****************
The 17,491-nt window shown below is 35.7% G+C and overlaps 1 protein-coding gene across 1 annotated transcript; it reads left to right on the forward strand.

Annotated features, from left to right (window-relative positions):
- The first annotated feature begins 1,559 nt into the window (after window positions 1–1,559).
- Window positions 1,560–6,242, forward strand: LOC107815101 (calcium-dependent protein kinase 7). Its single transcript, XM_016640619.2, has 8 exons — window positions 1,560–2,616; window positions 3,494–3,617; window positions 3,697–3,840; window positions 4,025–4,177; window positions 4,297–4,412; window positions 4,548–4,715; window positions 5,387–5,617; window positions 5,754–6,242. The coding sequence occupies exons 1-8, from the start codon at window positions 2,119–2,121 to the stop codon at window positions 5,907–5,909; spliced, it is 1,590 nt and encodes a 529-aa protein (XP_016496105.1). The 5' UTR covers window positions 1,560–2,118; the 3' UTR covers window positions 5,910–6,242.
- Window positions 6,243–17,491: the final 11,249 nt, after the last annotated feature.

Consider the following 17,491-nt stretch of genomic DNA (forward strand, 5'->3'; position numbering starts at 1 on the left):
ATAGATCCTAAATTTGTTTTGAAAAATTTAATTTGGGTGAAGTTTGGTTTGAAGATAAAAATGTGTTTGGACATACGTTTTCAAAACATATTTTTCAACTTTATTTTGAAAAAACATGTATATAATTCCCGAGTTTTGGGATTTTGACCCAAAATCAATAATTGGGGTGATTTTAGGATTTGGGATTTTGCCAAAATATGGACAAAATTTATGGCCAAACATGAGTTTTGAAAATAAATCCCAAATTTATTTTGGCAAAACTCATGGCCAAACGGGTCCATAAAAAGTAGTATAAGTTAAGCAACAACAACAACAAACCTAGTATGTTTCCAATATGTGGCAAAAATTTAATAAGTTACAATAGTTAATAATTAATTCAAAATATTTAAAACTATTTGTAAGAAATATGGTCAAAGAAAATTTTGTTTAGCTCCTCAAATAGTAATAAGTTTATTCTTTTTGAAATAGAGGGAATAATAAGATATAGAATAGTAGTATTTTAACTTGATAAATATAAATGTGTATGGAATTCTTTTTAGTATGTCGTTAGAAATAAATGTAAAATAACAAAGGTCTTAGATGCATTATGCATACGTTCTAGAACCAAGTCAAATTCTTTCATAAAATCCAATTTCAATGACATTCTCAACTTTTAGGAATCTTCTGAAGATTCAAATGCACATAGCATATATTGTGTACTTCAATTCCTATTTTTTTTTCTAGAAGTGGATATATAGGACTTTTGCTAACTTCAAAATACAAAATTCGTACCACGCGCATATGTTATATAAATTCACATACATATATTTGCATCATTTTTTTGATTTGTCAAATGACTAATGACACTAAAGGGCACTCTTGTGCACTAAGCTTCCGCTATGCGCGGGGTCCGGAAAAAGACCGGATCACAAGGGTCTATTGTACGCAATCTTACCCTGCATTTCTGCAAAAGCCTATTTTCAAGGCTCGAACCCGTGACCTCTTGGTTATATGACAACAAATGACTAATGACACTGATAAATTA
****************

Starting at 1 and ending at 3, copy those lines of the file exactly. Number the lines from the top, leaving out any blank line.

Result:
The 17,491-nt window shown below is 35.7% G+C and overlaps 1 protein-coding gene across 1 annotated transcript; it reads left to right on the forward strand.

Annotated features, from left to right (window-relative positions):
- The first annotated feature begins 1,559 nt into the window (after window positions 1–1,559).